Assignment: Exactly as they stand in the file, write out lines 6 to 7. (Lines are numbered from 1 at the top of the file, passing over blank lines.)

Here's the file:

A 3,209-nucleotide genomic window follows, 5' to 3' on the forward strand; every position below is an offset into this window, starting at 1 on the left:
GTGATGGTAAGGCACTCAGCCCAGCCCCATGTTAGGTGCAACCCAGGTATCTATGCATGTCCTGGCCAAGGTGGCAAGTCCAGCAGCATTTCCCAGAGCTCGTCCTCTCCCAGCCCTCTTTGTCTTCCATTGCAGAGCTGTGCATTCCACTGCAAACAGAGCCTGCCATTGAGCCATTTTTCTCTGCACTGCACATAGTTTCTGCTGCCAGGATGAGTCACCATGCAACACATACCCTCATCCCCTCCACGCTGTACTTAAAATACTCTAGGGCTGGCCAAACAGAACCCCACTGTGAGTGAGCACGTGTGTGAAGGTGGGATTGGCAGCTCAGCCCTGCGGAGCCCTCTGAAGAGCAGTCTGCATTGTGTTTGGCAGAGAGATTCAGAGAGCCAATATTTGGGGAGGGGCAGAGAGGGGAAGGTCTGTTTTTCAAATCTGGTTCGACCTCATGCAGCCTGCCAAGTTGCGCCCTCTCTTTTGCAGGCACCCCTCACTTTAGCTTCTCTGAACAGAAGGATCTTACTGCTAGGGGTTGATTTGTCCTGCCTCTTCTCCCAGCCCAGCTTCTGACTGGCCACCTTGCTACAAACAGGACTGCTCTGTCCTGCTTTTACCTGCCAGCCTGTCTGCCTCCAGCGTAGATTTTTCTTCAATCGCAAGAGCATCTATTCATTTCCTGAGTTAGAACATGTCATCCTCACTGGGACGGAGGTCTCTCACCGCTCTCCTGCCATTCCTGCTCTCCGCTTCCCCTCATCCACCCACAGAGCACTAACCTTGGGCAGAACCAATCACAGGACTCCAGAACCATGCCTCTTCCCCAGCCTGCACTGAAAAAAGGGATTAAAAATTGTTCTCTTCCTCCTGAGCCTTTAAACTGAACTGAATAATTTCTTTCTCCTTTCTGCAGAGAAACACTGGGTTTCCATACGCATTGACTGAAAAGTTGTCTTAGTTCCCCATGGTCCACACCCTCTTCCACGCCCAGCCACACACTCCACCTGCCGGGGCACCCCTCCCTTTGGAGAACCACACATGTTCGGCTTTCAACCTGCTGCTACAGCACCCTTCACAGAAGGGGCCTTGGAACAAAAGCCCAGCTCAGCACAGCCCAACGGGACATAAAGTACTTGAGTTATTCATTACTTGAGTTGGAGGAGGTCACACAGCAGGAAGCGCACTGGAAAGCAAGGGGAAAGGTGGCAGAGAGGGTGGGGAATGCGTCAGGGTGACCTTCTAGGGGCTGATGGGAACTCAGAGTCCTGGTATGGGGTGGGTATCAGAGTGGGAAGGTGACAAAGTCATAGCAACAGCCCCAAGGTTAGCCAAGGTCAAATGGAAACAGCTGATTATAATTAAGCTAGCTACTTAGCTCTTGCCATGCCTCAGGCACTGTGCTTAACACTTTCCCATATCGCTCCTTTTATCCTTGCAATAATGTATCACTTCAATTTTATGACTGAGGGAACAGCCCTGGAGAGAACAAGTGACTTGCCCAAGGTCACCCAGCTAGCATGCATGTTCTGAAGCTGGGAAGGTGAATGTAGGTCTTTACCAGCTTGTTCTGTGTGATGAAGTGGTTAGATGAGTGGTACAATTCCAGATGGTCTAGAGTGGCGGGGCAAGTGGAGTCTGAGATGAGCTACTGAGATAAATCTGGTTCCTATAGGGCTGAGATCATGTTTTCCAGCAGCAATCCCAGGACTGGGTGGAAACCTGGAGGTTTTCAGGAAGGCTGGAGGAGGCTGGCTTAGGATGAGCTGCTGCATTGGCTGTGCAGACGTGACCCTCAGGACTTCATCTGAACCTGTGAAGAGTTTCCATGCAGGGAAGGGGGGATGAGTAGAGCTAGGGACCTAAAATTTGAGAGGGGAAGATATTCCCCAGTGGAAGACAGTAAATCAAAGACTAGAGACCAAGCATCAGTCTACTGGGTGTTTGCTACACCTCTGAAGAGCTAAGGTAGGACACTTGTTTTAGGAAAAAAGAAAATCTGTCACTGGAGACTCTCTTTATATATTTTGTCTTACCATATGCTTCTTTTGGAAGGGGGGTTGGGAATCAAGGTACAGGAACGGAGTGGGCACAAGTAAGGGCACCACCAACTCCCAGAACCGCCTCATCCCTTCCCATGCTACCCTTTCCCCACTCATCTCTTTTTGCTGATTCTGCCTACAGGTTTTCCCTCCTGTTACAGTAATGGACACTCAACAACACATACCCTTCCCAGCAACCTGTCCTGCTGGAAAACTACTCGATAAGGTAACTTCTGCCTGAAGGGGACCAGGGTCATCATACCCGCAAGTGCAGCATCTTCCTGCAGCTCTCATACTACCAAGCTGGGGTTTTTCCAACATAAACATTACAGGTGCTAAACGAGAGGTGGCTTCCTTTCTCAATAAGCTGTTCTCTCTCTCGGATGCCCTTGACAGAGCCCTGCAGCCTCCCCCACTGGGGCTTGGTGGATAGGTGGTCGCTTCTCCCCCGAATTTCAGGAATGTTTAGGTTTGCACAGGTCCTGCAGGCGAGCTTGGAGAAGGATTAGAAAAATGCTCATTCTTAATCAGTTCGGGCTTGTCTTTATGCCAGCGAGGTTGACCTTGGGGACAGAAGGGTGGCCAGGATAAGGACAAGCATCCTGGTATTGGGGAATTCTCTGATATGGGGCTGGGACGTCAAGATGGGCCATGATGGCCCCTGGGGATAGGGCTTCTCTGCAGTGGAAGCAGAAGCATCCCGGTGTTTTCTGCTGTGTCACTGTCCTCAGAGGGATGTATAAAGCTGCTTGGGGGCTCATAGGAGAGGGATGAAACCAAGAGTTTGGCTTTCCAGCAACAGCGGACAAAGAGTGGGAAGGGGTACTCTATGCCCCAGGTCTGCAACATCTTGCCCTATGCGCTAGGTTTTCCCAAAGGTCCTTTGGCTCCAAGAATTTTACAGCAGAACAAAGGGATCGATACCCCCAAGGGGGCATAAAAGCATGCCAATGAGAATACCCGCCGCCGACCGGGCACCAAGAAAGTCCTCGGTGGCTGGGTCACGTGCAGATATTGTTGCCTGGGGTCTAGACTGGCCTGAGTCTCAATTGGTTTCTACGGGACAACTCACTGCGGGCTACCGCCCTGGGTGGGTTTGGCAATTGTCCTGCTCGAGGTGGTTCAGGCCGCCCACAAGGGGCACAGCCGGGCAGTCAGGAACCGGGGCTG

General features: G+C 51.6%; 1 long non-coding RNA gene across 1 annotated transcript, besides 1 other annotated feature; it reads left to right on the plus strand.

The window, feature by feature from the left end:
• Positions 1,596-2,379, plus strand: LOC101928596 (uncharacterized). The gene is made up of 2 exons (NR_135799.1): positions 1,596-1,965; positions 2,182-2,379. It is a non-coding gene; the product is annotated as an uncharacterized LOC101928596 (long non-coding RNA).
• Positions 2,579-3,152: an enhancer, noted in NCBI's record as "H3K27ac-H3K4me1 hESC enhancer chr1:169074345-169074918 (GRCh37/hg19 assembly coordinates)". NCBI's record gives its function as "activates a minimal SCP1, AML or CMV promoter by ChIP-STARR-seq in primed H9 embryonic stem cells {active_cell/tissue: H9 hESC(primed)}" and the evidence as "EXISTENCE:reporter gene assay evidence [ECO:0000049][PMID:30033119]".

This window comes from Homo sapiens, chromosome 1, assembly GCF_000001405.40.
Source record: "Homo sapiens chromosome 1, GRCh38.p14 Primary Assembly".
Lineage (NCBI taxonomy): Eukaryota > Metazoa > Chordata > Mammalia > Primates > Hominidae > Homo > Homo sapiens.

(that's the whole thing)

• Positions 2,579-3,152: an enhancer, noted in NCBI's record as "H3K27ac-H3K4me1 hESC enhancer chr1:169074345-169074918 (GRCh37/hg19 assembly coordinates)". NCBI's record gives its function as "activates a minimal SCP1, AML or CMV promoter by ChIP-STARR-seq in primed H9 embryonic stem cells {active_cell/tissue: H9 hESC(primed)}" and the evidence as "EXISTENCE:reporter gene assay evidence [ECO:0000049][PMID:30033119]".

This window comes from Homo sapiens, chromosome 1, assembly GCF_000001405.40.